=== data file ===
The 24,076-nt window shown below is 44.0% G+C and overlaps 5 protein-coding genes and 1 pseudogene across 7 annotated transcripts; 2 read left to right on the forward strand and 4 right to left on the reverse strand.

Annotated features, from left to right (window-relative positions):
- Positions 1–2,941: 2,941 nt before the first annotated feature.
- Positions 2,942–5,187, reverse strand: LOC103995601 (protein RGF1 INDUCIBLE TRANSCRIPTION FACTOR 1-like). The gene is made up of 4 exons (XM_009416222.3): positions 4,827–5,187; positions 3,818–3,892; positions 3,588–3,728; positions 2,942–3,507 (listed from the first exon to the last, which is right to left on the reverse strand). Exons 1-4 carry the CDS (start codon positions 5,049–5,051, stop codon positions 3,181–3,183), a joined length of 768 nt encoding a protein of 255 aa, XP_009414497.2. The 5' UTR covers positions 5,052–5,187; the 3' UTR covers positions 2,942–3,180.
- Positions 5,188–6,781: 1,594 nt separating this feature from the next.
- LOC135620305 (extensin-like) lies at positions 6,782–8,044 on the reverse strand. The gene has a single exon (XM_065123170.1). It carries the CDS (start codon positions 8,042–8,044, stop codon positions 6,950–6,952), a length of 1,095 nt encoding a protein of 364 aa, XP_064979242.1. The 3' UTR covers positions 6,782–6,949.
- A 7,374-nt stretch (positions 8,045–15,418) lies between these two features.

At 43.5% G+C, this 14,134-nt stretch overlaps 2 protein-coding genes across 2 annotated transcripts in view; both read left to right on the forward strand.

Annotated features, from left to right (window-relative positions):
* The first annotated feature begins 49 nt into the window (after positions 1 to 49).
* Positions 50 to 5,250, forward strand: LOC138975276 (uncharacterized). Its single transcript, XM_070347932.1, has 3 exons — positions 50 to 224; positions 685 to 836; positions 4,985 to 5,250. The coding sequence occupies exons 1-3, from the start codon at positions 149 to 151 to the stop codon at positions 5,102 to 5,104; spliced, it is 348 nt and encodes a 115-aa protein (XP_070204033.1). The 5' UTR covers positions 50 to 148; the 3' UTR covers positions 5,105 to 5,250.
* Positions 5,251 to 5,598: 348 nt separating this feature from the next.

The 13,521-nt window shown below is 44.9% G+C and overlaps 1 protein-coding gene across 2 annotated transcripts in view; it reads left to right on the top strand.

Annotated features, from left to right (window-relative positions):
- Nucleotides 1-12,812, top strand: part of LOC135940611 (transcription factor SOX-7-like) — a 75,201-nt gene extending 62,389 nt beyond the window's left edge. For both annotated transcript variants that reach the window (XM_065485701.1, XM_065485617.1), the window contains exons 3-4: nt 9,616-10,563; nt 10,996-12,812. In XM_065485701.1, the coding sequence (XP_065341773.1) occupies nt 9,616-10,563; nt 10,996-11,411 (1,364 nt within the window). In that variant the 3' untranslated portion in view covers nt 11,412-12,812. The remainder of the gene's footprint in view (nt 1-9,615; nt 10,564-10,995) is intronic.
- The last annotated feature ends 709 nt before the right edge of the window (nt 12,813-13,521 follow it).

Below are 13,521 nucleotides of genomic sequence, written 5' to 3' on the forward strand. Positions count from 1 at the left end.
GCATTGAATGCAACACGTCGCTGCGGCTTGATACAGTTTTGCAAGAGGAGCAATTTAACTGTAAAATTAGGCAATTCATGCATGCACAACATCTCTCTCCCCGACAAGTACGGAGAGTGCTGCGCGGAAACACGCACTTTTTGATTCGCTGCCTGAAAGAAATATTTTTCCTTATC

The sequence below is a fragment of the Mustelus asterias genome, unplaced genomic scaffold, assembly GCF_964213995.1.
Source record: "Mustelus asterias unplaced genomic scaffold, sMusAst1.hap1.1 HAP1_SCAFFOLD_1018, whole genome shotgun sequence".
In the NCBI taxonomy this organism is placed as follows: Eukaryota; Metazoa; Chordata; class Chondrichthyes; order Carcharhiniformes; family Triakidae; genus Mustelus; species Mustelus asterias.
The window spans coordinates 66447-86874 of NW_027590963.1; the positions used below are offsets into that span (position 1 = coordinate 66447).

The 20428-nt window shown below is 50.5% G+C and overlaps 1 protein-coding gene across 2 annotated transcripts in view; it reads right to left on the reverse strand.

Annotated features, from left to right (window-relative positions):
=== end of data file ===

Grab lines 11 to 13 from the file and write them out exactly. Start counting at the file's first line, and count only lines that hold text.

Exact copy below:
* Positions 50 to 5,250, forward strand: LOC138975276 (uncharacterized). Its single transcript, XM_070347932.1, has 3 exons — positions 50 to 224; positions 685 to 836; positions 4,985 to 5,250. The coding sequence occupies exons 1-3, from the start codon at positions 149 to 151 to the stop codon at positions 5,102 to 5,104; spliced, it is 348 nt and encodes a 115-aa protein (XP_070204033.1). The 5' UTR covers positions 50 to 148; the 3' UTR covers positions 5,105 to 5,250.
* Positions 5,251 to 5,598: 348 nt separating this feature from the next.

The 13,521-nt window shown below is 44.9% G+C and overlaps 1 protein-coding gene across 2 annotated transcripts in view; it reads left to right on the top strand.